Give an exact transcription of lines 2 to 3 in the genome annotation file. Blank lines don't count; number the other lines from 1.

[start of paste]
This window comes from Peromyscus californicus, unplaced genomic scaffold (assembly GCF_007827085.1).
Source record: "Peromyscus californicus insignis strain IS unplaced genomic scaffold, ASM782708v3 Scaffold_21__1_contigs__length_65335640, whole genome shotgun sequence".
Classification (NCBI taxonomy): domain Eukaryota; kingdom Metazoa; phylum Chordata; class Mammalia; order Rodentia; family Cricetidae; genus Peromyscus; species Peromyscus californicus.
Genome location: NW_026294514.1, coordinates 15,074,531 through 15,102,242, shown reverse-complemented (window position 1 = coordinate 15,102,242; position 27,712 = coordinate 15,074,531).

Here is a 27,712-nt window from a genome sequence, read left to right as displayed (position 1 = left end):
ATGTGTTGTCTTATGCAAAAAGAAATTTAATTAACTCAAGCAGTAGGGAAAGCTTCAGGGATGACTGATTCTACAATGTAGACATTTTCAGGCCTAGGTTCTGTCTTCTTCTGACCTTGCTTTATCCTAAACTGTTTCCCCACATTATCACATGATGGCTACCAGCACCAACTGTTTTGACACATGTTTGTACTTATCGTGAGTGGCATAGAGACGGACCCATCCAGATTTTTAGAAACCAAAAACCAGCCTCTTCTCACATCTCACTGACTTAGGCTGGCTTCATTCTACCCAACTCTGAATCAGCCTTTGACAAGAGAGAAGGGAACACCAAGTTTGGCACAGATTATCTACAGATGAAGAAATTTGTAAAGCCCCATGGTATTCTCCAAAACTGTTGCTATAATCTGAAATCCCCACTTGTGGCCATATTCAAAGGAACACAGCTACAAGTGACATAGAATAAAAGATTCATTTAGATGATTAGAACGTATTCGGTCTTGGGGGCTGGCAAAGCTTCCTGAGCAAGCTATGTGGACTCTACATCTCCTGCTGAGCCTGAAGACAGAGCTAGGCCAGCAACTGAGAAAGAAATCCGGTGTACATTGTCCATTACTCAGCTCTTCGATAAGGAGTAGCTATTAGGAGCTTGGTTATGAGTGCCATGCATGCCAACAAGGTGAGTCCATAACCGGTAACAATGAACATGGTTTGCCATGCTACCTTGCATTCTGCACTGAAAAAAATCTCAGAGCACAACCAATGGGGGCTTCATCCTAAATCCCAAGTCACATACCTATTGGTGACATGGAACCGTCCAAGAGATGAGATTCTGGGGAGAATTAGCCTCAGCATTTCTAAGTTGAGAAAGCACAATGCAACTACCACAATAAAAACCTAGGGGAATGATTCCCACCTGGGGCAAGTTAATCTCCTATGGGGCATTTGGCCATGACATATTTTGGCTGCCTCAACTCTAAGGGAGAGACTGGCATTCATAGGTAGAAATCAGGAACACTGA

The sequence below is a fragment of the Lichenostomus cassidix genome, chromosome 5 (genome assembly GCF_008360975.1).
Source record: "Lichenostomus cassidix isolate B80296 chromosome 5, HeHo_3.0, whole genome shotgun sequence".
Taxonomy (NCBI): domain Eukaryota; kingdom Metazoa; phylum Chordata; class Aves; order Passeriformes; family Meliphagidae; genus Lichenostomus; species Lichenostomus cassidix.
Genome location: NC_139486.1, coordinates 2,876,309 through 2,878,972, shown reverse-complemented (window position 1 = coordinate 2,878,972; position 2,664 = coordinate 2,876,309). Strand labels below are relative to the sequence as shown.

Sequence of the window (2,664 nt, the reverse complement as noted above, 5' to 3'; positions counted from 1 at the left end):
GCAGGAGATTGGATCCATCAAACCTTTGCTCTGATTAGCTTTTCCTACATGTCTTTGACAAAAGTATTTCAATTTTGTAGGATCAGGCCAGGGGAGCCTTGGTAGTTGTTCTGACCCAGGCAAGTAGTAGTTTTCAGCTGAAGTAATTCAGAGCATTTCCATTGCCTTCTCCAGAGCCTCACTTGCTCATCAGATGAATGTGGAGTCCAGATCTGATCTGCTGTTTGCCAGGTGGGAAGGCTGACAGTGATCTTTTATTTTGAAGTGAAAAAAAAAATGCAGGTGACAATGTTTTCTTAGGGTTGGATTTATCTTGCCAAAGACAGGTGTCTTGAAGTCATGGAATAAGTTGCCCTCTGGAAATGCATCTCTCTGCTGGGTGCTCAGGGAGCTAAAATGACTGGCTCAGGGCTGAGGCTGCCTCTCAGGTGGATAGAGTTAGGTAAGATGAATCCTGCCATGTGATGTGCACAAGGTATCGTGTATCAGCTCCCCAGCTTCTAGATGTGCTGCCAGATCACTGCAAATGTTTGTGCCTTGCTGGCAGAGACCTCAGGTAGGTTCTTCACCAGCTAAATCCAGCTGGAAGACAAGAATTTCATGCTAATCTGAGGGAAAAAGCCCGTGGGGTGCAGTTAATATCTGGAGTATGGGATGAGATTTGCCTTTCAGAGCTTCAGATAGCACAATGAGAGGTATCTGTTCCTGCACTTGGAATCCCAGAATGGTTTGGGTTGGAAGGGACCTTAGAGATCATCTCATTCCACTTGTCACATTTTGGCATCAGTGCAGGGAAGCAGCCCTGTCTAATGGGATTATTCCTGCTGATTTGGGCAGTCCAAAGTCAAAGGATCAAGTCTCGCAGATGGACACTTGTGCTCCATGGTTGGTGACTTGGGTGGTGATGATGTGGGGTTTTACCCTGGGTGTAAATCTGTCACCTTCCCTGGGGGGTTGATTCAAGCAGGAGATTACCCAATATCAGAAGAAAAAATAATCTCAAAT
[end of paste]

Source record: "Peromyscus californicus insignis strain IS unplaced genomic scaffold, ASM782708v3 Scaffold_21__1_contigs__length_65335640, whole genome shotgun sequence".
Classification (NCBI taxonomy): domain Eukaryota; kingdom Metazoa; phylum Chordata; class Mammalia; order Rodentia; family Cricetidae; genus Peromyscus; species Peromyscus californicus.